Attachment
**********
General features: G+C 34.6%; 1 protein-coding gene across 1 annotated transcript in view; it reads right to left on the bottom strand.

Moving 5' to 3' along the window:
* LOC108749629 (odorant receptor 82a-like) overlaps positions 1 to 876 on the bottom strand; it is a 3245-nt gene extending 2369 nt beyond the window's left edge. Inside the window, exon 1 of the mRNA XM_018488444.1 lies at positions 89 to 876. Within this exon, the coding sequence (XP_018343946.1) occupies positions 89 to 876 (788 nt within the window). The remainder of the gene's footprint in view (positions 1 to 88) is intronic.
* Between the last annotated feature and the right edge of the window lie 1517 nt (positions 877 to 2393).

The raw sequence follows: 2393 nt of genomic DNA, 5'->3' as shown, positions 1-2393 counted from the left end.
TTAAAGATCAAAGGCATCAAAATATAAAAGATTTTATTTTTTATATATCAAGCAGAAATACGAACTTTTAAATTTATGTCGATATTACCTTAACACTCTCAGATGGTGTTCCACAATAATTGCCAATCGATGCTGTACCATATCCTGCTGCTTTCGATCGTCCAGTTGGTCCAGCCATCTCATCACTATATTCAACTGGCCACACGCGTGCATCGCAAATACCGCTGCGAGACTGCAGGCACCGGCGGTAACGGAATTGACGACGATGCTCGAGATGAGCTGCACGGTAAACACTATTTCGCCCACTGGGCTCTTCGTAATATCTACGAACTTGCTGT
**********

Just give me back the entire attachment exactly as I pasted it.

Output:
General features: G+C 34.6%; 1 protein-coding gene across 1 annotated transcript in view; it reads right to left on the bottom strand.

Moving 5' to 3' along the window:
* LOC108749629 (odorant receptor 82a-like) overlaps positions 1 to 876 on the bottom strand; it is a 3245-nt gene extending 2369 nt beyond the window's left edge. Inside the window, exon 1 of the mRNA XM_018488444.1 lies at positions 89 to 876. Within this exon, the coding sequence (XP_018343946.1) occupies positions 89 to 876 (788 nt within the window). The remainder of the gene's footprint in view (positions 1 to 88) is intronic.
* Between the last annotated feature and the right edge of the window lie 1517 nt (positions 877 to 2393).

The raw sequence follows: 2393 nt of genomic DNA, 5'->3' as shown, positions 1-2393 counted from the left end.
TTAAAGATCAAAGGCATCAAAATATAAAAGATTTTATTTTTTATATATCAAGCAGAAATACGAACTTTTAAATTTATGTCGATATTACCTTAACACTCTCAGATGGTGTTCCACAATAATTGCCAATCGATGCTGTACCATATCCTGCTGCTTTCGATCGTCCAGTTGGTCCAGCCATCTCATCACTATATTCAACTGGCCACACGCGTGCATCGCAAATACCGCTGCGAGACTGCAGGCACCGGCGGTAACGGAATTGACGACGATGCTCGAGATGAGCTGCACGGTAAACACTATTTCGCCCACTGGGCTCTTCGTAATATCTACGAACTTGCTGT